The involvement of fellows in individually focused research projects was designed to stimulate interest in biomedical research as well as to develop independent critical thinking and communication skills with other team members. In addition to research activities, throughout the summer interns participated in professional development activities that included:  education on the importance of documenting research activities and maintaining accurate laboratory records,  responsible conduct of research, the art of reading scientific literature (interns participated in weekly science journal clubs that aimed to teach how to dissect and interpret scientific literature), and scientific presentations. All the interns participated in JCVI internal presentations and presented their summer research as a poster.

Summer 2016 Interns gather for a picture in the courtyard at JCVI La Jolla.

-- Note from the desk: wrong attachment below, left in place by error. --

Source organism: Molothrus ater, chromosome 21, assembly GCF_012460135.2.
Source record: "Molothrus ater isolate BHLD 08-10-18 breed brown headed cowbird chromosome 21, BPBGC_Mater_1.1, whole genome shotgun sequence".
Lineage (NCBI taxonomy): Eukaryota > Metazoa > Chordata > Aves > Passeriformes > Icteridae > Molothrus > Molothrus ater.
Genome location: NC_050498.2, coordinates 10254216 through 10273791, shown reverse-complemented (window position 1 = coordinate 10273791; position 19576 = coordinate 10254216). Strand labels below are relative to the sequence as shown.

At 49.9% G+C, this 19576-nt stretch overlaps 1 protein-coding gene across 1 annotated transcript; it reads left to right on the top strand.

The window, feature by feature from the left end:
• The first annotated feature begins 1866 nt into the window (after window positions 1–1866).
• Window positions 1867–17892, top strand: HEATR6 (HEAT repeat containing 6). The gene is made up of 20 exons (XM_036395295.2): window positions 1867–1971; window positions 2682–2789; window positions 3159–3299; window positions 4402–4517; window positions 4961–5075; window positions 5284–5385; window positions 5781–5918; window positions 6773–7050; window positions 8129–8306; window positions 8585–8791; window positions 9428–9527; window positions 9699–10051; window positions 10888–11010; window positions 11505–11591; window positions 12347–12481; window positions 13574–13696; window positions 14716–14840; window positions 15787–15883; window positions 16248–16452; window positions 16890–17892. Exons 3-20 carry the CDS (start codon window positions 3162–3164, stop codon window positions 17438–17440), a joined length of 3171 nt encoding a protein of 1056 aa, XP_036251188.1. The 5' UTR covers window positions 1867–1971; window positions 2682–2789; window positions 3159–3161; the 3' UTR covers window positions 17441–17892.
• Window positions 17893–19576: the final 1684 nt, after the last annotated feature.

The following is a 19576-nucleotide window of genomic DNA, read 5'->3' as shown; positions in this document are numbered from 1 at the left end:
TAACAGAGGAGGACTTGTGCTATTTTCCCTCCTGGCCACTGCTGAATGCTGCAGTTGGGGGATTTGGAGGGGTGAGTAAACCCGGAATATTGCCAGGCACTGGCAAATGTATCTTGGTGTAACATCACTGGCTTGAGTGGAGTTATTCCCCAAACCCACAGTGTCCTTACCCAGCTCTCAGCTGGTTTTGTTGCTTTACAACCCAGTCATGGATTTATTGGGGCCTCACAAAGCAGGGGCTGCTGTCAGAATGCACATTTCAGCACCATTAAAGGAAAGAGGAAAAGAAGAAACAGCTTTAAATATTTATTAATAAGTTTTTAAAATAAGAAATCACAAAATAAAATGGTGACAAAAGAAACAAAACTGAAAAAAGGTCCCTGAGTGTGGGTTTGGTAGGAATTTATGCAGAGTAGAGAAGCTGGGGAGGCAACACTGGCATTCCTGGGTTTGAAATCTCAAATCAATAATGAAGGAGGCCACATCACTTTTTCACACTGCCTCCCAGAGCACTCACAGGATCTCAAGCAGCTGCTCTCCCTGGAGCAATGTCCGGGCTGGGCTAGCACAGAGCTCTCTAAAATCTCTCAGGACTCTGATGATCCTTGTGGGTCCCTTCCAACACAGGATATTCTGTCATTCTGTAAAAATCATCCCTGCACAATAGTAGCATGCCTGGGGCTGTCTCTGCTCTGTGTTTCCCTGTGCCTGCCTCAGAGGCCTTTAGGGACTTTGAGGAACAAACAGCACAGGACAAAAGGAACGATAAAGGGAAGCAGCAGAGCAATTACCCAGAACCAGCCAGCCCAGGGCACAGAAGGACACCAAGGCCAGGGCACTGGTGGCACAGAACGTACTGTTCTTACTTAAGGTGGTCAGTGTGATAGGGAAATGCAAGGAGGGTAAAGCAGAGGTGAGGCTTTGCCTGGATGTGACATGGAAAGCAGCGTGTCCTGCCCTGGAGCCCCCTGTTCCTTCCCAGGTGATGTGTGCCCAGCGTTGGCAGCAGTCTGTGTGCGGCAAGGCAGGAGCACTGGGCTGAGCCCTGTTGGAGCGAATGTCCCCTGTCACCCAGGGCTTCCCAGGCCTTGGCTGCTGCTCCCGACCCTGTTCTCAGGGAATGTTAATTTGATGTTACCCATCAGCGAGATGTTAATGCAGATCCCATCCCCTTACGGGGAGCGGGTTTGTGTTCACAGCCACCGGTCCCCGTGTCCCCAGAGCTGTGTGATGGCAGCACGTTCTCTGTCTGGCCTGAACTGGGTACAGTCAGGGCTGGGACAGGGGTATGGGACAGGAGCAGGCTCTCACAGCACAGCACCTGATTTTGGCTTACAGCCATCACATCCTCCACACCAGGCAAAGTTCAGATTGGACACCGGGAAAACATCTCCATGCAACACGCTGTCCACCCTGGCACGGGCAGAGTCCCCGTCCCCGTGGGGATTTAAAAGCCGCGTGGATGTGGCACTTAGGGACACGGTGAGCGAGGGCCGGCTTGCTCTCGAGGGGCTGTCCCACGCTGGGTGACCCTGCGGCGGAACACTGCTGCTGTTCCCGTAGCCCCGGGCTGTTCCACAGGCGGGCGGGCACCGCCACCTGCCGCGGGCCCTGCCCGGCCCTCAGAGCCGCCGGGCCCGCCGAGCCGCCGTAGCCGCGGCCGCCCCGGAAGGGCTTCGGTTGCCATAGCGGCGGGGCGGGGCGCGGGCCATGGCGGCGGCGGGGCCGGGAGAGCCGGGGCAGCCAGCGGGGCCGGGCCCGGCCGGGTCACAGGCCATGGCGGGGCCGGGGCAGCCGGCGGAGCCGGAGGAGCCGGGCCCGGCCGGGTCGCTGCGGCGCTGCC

Summer 2016 Interns gather for a picture in the courtyard at JCVI La Jolla.

A brief summary of 2016 interns summer research projects and their mentors are listed below.

Intern Name(s) Research Project Mentor(s)
Roshni Bhattachara Structural implications of unique substitutions found in a paralysis-associated enterovirus D68 clade Richard Scheuermann
Christopher Henderson Assessment of the Contribution of Ascertainment Cohort to the Genetic Architecture of Alzheimer’s Disease Nicholas Schork
Nathan Lian and Anthony Kang Experimental Validation of ChIP-Seq Identified Centremeres Philip Weyman
Rohith Kodukula The Oral Microbiome of Caries in Children: A Study on Twins Andres Gomez
Ian Lamb Identifying Bacterial Antibiotic Resistance Markers in gut microbes Manolito Torralba
Stephanie Mountain Hydrogen peroxide tolerance variation among different isolates of Acinetobacter baumannli Mark Adams and Meredith Wright